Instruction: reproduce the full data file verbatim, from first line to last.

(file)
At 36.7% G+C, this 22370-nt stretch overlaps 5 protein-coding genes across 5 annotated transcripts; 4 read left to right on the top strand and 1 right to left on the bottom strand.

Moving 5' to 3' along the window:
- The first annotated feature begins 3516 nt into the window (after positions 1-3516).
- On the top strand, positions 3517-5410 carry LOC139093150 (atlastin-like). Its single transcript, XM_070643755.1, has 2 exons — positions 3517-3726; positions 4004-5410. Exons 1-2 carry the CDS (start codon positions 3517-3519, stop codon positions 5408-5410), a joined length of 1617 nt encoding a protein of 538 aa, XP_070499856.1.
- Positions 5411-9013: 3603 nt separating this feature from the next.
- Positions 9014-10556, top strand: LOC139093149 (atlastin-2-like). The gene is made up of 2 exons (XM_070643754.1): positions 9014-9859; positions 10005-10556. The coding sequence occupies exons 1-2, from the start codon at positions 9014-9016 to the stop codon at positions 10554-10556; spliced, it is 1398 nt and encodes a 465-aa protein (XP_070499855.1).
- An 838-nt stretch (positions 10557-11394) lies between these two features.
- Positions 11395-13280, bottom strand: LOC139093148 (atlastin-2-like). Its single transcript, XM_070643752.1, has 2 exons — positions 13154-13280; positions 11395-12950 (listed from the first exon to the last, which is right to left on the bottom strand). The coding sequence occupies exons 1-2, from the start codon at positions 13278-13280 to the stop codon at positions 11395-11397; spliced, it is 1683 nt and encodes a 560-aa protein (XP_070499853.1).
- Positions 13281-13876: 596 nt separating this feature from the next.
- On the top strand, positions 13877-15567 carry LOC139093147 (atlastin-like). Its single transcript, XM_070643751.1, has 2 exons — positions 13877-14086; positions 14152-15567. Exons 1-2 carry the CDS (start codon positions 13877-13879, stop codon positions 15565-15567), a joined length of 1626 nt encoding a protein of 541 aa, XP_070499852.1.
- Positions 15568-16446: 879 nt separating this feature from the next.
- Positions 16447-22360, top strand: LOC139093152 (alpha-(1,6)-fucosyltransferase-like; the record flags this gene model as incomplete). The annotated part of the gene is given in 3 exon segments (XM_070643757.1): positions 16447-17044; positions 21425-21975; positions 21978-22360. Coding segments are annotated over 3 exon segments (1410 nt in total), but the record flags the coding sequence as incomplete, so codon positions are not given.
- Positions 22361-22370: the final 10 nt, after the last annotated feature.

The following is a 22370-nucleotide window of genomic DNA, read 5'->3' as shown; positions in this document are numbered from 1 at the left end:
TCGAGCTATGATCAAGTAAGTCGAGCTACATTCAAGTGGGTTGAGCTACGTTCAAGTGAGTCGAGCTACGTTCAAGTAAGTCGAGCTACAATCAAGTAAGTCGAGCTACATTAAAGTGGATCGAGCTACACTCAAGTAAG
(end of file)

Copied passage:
At 36.7% G+C, this 22370-nt stretch overlaps 5 protein-coding genes across 5 annotated transcripts; 4 read left to right on the top strand and 1 right to left on the bottom strand.

Moving 5' to 3' along the window:
- The first annotated feature begins 3516 nt into the window (after positions 1-3516).
- On the top strand, positions 3517-5410 carry LOC139093150 (atlastin-like). Its single transcript, XM_070643755.1, has 2 exons — positions 3517-3726; positions 4004-5410. Exons 1-2 carry the CDS (start codon positions 3517-3519, stop codon positions 5408-5410), a joined length of 1617 nt encoding a protein of 538 aa, XP_070499856.1.
- Positions 5411-9013: 3603 nt separating this feature from the next.
- Positions 9014-10556, top strand: LOC139093149 (atlastin-2-like). The gene is made up of 2 exons (XM_070643754.1): positions 9014-9859; positions 10005-10556. The coding sequence occupies exons 1-2, from the start codon at positions 9014-9016 to the stop codon at positions 10554-10556; spliced, it is 1398 nt and encodes a 465-aa protein (XP_070499855.1).
- An 838-nt stretch (positions 10557-11394) lies between these two features.
- Positions 11395-13280, bottom strand: LOC139093148 (atlastin-2-like). Its single transcript, XM_070643752.1, has 2 exons — positions 13154-13280; positions 11395-12950 (listed from the first exon to the last, which is right to left on the bottom strand). The coding sequence occupies exons 1-2, from the start codon at positions 13278-13280 to the stop codon at positions 11395-11397; spliced, it is 1683 nt and encodes a 560-aa protein (XP_070499853.1).
- Positions 13281-13876: 596 nt separating this feature from the next.
- On the top strand, positions 13877-15567 carry LOC139093147 (atlastin-like). Its single transcript, XM_070643751.1, has 2 exons — positions 13877-14086; positions 14152-15567. Exons 1-2 carry the CDS (start codon positions 13877-13879, stop codon positions 15565-15567), a joined length of 1626 nt encoding a protein of 541 aa, XP_070499852.1.
- Positions 15568-16446: 879 nt separating this feature from the next.
- Positions 16447-22360, top strand: LOC139093152 (alpha-(1,6)-fucosyltransferase-like; the record flags this gene model as incomplete). The annotated part of the gene is given in 3 exon segments (XM_070643757.1): positions 16447-17044; positions 21425-21975; positions 21978-22360. Coding segments are annotated over 3 exon segments (1410 nt in total), but the record flags the coding sequence as incomplete, so codon positions are not given.
- Positions 22361-22370: the final 10 nt, after the last annotated feature.

The following is a 22370-nucleotide window of genomic DNA, read 5'->3' as shown; positions in this document are numbered from 1 at the left end:
TCGAGCTATGATCAAGTAAGTCGAGCTACATTCAAGTGGGTTGAGCTACGTTCAAGTGAGTCGAGCTACGTTCAAGTAAGTCGAGCTACAATCAAGTAAGTCGAGCTACATTAAAGTGGATCGAGCTACACTCAAGTAAG